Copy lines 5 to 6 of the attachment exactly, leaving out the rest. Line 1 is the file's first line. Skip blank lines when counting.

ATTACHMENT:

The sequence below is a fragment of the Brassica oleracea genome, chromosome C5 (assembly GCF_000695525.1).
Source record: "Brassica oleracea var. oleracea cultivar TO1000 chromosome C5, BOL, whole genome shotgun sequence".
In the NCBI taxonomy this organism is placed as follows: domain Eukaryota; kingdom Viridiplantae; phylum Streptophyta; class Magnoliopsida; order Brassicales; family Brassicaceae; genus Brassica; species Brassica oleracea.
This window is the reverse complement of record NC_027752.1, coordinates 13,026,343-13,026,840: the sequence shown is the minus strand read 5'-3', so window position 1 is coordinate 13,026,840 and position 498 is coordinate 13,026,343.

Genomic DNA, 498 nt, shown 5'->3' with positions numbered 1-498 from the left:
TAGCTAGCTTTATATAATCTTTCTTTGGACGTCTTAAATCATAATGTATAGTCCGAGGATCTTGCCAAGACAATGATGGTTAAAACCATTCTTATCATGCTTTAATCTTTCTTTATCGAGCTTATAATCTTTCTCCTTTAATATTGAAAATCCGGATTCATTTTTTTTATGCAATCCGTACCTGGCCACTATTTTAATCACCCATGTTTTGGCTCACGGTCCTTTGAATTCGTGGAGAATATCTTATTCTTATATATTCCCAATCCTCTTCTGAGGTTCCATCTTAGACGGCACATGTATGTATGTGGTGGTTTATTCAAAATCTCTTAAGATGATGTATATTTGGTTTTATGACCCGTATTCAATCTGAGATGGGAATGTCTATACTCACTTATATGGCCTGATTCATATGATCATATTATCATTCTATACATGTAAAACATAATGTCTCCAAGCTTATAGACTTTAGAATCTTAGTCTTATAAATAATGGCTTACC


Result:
Genomic DNA, 498 nt, shown 5'->3' with positions numbered 1-498 from the left:
TAGCTAGCTTTATATAATCTTTCTTTGGACGTCTTAAATCATAATGTATAGTCCGAGGATCTTGCCAAGACAATGATGGTTAAAACCATTCTTATCATGCTTTAATCTTTCTTTATCGAGCTTATAATCTTTCTCCTTTAATATTGAAAATCCGGATTCATTTTTTTTATGCAATCCGTACCTGGCCACTATTTTAATCACCCATGTTTTGGCTCACGGTCCTTTGAATTCGTGGAGAATATCTTATTCTTATATATTCCCAATCCTCTTCTGAGGTTCCATCTTAGACGGCACATGTATGTATGTGGTGGTTTATTCAAAATCTCTTAAGATGATGTATATTTGGTTTTATGACCCGTATTCAATCTGAGATGGGAATGTCTATACTCACTTATATGGCCTGATTCATATGATCATATTATCATTCTATACATGTAAAACATAATGTCTCCAAGCTTATAGACTTTAGAATCTTAGTCTTATAAATAATGGCTTACC